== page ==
Moi received this information from Sound Math in response to the post Where’s the Math? Position on Common Math Standards

I saw your posting of the WTM action alert. Here is a link to more information about the Common Sore State Standards.

The Common Core $tate $tandardsWhat Parents, Taxpayers, and School Boards Should Know

…that perhaps they aren’t being told

http://www.box.net/shared/kjq4xfeu3m

Here’s additional information

A Top Ten List of Unreasonable Reasons to AdoptThe Common Core State Standards

Where’s the Money?SoundMath

Mathematically Sound Foundations

Here is the Where’s the Math? position:

In our previous action alert you helped us receive a hearing in the House Education Committee to delay adoption of the CCSS. We now need you to help get legislation amended to delay the CCSS. Adopting CCSS will not benefit our students, but it will cost our state and local school districts a minimum of $183 million.

Fiscal Burden– with a statewide minimum cost of $183 million to implement, we can not afford to adopt the CCSS. The Office of the Superintendent of Public Instruction (OSPI) has suggested that local districts divert current use of funding sources, such as Title 1 funds, to help implement CCSS. In other words, we are being asked to take money away from critical programs. What will our local school boards be asked to cut – eliminate or reduce core faculty & staff, extracurricular sports and clubs, non-core programs (e.g., alternative, cooperative or high achieving programs), transportation, special needs, and delay instruction materials updates?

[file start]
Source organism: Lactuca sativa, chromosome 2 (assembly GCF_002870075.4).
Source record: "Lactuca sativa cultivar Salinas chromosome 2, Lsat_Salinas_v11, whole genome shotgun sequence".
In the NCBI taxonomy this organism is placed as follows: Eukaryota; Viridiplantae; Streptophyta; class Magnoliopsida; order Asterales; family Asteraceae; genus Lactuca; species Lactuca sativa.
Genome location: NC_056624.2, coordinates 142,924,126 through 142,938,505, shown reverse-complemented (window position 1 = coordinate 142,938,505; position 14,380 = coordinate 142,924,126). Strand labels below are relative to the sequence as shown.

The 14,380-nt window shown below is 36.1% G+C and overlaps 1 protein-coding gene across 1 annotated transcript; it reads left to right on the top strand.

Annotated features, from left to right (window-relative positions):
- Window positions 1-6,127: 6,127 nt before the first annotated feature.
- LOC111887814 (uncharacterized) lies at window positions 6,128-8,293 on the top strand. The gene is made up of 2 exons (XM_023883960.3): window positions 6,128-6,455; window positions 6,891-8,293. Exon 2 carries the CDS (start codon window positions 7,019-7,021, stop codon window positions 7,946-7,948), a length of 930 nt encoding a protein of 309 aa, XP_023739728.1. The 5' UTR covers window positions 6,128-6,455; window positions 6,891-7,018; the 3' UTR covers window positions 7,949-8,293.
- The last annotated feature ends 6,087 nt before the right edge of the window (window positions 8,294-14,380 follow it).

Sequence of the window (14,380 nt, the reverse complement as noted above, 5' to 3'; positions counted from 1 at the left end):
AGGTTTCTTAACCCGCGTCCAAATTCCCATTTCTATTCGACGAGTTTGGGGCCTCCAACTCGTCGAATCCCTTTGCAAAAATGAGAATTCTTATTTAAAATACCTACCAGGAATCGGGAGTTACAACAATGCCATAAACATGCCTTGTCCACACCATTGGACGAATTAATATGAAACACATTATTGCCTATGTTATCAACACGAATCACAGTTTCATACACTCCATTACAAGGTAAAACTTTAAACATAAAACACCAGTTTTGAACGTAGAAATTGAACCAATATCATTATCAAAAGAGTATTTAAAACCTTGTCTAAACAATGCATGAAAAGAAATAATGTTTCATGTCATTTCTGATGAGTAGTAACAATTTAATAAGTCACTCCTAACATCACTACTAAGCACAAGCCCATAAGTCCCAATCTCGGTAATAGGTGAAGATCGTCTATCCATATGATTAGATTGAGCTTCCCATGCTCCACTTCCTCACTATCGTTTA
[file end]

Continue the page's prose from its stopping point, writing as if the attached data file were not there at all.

Loss of Legislative Oversight– how will changes to the CCSS be made, and who will make these changes? Our citizens and state legislature will be stripped of its powers to intervene on behalf of our students if we adopt the CCSS. They will not have the power to change the CCSS and its assessments if we later find that the standards and assessments, once they are both completed, are damaging to our children’s educational progress.

Assessment will not be completed and available until 2015 and, thus, has not been thoroughly examined– the CCSS math assessment is being written by the same people who designed the disastrous math WASL. No one has seen or reviewed this new assessment. Yet the #1 rationale for adopting CCSS is to bring down assessment costs. This can be done within the state of WA, at a much lower cost, and with the controls and transparency we need to assure that it is a high quality assessment.

Unfeasible Implementation– school districts must fully support computerized assessments for all students by the fourth year CCSS assessments become available. How will local districts fund these computers? Does it make sense to purchase computers only for this purpose? Furthermore, although the administration of assessments will be fully computerized, scoring will be a mix of human and computer scoring because the artificial intelligence for computer scoring is still an emerging technology. This defeats the purpose of moving to computerized testing for efficiency, and signals a defective scoring process.

Math CCSS Not an Improvement Over WA Standards– why are we spending over $183 million to adopt standards that do not improve on our current “A” ranked state standards? The state, local districts, and students will need to expend considerable resources to assure the math CCSS are well understood. However, these efforts ultimately will not lead to greater mathematics proficiency for our students. In light of this, why are we spending over $183 million to make no improvements to math education?

See:

Clifford F. Mass’ Seattle Times Opinion Piece

Where’s The Math? Is Against the Adoption of Common Core Standards

More of the Math Kerfuffle

The Math Kerfuffle: Another Reason Washington Needs Charter Schools

Update on The Math Wars

Bellevue School District Chooses Traditional Math Text

What Is Singapore Math?

Dr. Wilda may be contacted at drwilda.examiner@yahoo.com

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